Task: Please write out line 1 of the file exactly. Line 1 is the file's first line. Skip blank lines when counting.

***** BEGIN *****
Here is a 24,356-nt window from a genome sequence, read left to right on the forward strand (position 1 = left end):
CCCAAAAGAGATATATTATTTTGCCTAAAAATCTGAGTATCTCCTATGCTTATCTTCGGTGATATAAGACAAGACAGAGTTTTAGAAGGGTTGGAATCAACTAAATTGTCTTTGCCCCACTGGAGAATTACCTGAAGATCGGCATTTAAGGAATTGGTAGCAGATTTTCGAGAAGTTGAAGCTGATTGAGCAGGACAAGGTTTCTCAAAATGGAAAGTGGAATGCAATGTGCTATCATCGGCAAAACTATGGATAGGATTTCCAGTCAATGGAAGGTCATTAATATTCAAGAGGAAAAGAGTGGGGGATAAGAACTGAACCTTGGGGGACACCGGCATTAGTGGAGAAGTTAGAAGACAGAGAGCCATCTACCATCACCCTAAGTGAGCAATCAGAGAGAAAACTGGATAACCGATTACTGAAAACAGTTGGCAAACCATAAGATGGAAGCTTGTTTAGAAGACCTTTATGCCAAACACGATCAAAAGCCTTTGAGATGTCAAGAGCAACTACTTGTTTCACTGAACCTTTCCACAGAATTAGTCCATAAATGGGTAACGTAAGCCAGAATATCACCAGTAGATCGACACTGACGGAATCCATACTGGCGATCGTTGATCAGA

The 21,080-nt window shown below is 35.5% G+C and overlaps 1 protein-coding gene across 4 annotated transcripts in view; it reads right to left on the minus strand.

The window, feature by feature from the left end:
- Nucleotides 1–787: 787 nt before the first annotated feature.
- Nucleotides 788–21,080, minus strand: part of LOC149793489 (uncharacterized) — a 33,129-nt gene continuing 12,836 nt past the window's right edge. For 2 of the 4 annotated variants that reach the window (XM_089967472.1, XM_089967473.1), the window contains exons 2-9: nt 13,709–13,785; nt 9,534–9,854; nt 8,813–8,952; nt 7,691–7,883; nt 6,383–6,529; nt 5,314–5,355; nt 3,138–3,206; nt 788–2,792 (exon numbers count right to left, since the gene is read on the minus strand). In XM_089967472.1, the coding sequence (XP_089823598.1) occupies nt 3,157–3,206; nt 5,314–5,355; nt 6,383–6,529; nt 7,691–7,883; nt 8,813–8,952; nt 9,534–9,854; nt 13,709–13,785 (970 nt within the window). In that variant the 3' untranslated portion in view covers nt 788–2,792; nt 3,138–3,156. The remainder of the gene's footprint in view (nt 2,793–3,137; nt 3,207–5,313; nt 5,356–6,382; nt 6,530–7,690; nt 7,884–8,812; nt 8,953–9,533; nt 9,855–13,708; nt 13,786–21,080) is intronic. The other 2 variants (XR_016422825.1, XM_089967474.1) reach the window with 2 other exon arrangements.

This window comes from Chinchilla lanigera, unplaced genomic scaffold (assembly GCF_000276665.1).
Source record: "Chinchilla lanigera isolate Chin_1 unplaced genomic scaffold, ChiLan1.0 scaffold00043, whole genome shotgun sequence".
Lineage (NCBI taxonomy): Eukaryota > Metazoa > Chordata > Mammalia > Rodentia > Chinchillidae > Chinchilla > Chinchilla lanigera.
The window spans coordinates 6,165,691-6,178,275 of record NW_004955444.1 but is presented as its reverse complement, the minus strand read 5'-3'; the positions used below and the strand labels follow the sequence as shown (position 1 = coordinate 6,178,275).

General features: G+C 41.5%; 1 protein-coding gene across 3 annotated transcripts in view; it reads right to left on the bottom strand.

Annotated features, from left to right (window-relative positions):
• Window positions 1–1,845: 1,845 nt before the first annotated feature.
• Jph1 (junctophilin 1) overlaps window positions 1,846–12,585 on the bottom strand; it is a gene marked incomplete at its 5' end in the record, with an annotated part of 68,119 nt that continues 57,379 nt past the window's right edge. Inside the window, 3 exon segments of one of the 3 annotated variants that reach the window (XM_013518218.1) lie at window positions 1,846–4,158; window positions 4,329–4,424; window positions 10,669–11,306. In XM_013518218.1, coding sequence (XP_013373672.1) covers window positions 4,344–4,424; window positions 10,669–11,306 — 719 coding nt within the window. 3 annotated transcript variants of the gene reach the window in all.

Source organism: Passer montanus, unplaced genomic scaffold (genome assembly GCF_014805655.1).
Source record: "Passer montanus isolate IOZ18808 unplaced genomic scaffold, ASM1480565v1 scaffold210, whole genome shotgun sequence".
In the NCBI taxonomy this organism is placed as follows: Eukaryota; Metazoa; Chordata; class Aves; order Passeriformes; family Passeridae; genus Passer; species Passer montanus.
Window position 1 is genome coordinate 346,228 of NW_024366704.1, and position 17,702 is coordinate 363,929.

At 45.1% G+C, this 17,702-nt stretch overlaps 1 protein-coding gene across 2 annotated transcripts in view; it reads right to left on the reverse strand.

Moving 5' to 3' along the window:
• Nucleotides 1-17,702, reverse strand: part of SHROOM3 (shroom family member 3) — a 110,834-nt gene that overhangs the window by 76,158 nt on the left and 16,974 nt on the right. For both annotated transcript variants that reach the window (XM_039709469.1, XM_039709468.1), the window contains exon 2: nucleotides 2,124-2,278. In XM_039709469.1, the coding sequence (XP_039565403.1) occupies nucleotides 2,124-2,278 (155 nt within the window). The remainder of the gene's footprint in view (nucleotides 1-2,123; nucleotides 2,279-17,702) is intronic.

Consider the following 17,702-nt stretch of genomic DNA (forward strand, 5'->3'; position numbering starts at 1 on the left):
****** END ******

Here is a 24,356-nt window from a genome sequence, read left to right on the forward strand (position 1 = left end):